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Google reportedly set to battle Samsung on smartwatch front after WIMM purchase

There might be another smartwatch on the horizon. Google has acquired wearable tech firm WIMM Labs, according to GigaOm.

"WIMM Labs not only gives Google the talent and technology to build a smartwatch, but actually an Android-based app platform tailored for consumers' wrists," the blog said.

The WIMM Labs website is currently offline, a move that apparently happened last year. For a time, displayed a message that said it had "entered into an exclusive, confidential relationship for our technology," GigaOm said, but now it just returns a server error.

WIMM Labs debuted in 2011 and looked to take advantage of the emerging field of wearable tech. As PC World found at the time, WIMM Labs had built an Android-based platform optimised for a small screen, as well as a small, modular hardware component with a 1.4in screen.

WIMM suggested users could use it to read emails, check the weather, or even use your watch to pay for your Starbucks coffee.

WIMM CEO Dave Mooring is a former Intel executive, and he likened WIMM's approach to Intel Inside, where it was clear who supplied the technology but the product itself was made by a separate party.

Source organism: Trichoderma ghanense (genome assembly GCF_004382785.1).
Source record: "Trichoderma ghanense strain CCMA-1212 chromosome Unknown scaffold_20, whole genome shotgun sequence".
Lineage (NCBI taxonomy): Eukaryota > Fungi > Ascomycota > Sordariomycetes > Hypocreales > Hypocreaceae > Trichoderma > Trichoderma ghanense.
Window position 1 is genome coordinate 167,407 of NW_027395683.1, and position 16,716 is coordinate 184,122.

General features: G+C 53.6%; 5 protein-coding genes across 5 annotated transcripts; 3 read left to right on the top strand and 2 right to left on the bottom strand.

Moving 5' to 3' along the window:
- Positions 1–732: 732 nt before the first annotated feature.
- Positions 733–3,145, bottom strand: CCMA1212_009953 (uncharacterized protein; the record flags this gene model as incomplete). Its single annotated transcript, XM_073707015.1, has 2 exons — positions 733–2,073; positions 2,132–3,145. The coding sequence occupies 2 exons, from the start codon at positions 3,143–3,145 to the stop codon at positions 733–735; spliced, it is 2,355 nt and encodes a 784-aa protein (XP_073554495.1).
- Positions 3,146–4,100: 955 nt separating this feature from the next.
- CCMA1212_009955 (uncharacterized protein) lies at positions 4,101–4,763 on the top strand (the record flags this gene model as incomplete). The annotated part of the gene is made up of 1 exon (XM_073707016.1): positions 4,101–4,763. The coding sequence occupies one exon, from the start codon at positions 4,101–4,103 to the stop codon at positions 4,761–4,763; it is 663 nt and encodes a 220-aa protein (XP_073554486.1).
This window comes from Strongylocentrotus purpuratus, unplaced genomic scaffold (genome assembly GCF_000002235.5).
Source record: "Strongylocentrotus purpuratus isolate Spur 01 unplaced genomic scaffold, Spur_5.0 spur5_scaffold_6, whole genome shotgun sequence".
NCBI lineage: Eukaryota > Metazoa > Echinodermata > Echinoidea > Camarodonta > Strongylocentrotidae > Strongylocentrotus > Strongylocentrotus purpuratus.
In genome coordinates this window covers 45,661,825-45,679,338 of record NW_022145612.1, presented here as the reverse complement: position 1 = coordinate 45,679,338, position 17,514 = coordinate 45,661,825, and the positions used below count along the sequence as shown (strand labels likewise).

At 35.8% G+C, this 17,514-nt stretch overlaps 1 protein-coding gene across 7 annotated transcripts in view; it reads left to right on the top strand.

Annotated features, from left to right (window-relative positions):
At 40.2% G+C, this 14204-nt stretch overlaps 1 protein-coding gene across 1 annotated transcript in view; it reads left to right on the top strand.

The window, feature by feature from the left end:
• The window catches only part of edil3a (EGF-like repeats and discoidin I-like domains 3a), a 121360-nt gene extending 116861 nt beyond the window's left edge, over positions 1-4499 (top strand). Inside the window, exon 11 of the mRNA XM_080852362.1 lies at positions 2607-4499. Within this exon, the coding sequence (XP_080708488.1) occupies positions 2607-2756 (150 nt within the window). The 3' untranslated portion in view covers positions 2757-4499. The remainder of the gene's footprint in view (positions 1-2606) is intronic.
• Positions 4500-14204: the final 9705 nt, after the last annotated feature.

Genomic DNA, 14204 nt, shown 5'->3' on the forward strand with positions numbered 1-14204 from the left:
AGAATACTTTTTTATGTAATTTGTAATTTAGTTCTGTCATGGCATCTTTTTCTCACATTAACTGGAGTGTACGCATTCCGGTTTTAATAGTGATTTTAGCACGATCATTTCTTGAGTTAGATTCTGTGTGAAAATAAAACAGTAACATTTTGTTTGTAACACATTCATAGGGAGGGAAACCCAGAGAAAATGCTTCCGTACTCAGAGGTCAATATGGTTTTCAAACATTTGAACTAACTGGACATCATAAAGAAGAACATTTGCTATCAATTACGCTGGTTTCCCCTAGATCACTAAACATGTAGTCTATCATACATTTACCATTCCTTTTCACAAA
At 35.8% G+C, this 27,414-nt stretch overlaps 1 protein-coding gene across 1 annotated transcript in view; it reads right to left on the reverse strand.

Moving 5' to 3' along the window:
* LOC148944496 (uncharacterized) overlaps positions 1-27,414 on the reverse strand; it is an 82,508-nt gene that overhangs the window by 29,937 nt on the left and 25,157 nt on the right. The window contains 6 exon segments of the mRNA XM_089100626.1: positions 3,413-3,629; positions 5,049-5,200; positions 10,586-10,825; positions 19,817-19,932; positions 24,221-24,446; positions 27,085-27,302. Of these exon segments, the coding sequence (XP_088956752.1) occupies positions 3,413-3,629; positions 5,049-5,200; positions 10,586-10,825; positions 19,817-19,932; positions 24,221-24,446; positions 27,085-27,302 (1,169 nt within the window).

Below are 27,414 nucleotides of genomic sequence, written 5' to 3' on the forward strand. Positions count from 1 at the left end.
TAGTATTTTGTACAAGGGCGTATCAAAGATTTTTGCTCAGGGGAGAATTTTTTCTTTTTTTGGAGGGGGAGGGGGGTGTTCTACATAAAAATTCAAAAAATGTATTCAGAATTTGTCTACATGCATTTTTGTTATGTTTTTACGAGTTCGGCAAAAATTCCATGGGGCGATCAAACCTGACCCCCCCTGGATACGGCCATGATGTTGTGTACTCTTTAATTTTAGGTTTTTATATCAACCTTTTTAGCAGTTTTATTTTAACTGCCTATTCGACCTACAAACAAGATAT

That separate party might now be Google. Reports of a Google-back smartwatch got started in March, when The Financial Times reported that the Android team was developing the wearable device. Citing a source "briefed on the project," the paper said the smartwatch would act as a kind of peripheral device for smartphones.

Google made no mention of a smartwatch at its I/O developer conference, however, and has thus far focused most of its wearable computing efforts on Google Glass.

Smartwatches have been in the news a lot lately, with Sony unveiling its next-gen gadget in June, and Samsung set to reveal its own smartwatch, the Galaxy Gear, at the IFA trade show in Berlin this week.

Many eyes are also on Apple amidst reports that an iWatch is in the works, while Microsoft is apparently taking a crack at wearable tech too.

Image credit: Flickr (CEMAS)